On learning of my recent visit to Stonehenge, English acquaintances invariably quipped, “Smaller than you expected?” British humour has a reputation for being rooted in the comfort of inevitable disappointment. Australian friends, however, were more interested in Denton Corker Marshall’s (DCM’s) Stonehenge Visitor’s Centre, asking “Is it any good?”
January is probably not the best time to see either the ancient monument or the new building. How humans could have survived English winters without central heating is as mysterious as the origin of the stones themselves. English Heritage, though, has attempted an answer to the mystery with four little round huts based on archaeological finds, into which it has installed a shivering teenage docent. The huts are intriguing, but seen through eyes half-closed against the incessant drizzle in the wan light of winter, I’m in no position to venture a belated critique of the building. I am, though, interested in the response to it by critics and what it suggests of the tensions within globalised architectural markets.
The Visitor’s Centre got a lukewarm welcome by English architectural critics (or, more correctly, critics of unspecified citizenship writing for English publications) when it opened in December 2013. Hugh Pearman’s response for RIBA Journal acknowledged the tight budget, site difficulties and programmatic constraints, but in summation he described the building as a “relatively low-key, perfectly adequate if not wholly successful piece of architecture.” Pearman, Robert Bevan and others also likened it to an “upmarket motorway service station,” a tautological complaint given it is a roadside service centre, albeit more elegant than most. Its toilets, souvenir shop and café proffering Cornish pasties and pre-packaged sandwiches serve visitors arriving hourly in the thousands by coach and car. It’s a transport hub used for transferring these crowds to mini-buses before driving them several miles to the ‘henge. Few opt to walk.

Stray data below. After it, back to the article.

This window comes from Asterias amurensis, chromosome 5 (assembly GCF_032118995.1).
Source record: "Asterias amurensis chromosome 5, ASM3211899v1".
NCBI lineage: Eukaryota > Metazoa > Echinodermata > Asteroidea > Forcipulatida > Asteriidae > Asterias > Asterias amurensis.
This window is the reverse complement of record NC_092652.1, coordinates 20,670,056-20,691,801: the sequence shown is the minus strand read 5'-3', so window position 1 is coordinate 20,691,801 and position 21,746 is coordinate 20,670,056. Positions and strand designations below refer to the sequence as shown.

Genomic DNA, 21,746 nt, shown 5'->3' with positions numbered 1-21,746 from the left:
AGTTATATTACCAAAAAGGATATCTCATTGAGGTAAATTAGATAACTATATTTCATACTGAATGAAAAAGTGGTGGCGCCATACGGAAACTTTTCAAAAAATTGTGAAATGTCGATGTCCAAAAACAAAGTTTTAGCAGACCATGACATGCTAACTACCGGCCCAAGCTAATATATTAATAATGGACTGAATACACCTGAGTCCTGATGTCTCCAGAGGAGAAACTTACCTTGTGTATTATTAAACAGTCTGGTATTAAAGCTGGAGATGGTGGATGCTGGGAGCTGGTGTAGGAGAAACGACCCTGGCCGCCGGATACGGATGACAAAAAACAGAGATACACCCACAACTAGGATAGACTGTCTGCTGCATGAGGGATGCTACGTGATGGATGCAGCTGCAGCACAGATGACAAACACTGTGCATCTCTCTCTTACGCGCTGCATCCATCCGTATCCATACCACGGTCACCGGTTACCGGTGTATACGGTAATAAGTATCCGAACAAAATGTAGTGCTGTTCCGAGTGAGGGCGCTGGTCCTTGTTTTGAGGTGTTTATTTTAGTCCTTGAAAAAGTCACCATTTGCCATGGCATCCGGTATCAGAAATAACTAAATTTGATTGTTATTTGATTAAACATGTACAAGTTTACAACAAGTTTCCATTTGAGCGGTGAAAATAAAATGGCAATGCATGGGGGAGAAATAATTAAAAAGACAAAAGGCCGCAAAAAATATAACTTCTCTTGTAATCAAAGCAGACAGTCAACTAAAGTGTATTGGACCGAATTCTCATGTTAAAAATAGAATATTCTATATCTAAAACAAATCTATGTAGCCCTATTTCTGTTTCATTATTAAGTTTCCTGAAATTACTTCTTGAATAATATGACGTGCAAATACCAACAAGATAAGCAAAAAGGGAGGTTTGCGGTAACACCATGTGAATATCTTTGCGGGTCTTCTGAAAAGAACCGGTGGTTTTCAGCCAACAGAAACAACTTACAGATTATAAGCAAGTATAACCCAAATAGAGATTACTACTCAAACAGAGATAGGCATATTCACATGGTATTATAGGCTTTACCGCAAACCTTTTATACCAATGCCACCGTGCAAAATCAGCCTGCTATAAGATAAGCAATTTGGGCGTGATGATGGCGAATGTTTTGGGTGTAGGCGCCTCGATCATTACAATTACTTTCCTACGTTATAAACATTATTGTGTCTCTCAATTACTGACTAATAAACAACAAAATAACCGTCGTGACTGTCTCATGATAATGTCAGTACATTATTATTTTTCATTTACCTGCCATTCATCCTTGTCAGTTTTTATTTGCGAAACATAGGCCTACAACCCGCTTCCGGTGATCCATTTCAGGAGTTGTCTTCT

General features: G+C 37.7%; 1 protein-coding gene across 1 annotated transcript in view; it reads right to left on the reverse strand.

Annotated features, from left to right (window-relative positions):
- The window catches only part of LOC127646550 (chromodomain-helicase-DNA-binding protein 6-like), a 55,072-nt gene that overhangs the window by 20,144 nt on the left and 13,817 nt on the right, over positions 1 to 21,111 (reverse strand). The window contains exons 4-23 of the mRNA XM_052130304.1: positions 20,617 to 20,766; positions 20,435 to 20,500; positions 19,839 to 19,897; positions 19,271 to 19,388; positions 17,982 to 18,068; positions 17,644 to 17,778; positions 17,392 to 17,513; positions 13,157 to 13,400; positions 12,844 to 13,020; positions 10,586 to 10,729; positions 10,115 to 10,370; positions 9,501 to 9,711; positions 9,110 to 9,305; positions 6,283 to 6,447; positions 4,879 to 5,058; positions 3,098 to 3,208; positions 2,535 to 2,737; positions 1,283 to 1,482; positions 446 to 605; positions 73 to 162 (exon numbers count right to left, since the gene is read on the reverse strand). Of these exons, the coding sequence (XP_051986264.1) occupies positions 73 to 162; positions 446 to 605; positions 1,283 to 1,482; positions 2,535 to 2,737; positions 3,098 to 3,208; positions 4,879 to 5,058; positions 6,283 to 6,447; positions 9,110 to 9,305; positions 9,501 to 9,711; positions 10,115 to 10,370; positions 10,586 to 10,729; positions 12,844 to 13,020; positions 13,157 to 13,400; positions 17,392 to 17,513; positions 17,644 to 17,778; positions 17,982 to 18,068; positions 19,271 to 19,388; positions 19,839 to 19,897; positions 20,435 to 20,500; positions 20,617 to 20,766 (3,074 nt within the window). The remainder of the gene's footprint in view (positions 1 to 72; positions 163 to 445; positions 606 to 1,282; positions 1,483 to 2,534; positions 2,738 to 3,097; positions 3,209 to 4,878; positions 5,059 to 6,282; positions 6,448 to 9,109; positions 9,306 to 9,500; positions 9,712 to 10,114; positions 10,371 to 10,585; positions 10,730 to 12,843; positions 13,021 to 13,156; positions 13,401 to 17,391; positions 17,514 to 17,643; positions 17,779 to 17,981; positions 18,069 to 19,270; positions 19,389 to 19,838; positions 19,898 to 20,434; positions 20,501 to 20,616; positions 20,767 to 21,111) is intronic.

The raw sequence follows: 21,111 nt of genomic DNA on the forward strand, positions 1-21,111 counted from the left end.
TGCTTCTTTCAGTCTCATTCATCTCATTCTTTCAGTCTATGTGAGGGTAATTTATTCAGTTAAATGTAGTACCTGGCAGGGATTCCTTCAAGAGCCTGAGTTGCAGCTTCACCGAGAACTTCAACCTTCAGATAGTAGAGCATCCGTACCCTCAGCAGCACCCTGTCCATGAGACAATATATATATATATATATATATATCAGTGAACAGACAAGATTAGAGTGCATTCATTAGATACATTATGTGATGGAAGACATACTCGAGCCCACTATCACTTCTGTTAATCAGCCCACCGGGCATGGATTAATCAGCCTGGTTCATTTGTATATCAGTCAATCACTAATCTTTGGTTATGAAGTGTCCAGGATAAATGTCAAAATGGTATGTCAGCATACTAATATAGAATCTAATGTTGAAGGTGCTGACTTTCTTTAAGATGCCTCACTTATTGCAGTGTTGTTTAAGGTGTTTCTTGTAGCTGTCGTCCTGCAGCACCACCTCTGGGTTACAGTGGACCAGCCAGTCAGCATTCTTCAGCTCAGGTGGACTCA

The most fascinating part of the critics’ response was pointed out to me by Hayley Kastelein, a recent graduate from the University of Queensland. Kastelein identified that the lightweight character of the structure, although a requirement of English Heritage’s insistence on the building’s reversibility, was repeatedly ascribed to the nationality of the architects. As Bevan wrote in Building Design, “The canopy on sticks is […] a familiar Australian trope, where it is perfect for a pavilion in the grisaille of the bush (or at a waterfront café, for that matter) but not on this blasted heath.” For him, “the Aboriginal injunction (via Glenn Murcutt) to ‘touch the earth lightly’ has been invoked here.” It is an odd allusion, for Glenn Murcutt’s approach, while respected, cannot be extended to the diverse and at times fractious Australian architecture fraternity. The Melburnian commercial practice of DCM, with a prodigious output of work crossing every postmodern genre, shares nothing in form or attitude with the Sydney-based solo architect of romantic second homes in the countryside, whose stylistic repertoire is remarkably constrained. In any case, DCM’s European activities are led by two British citizens and graduates of the University of Edinburgh, Stephen Quinlan and John Rintoul. It is also curious given that Bevan knows DCM’s work well, having reviewed their competition-winning scheme for Stonehenge from 2001, which, in complete contrast to the “light touch” of the final design, he noted was “gouged into the landscape… like an unearthed monolith, revealing itself as a building layer by layer.”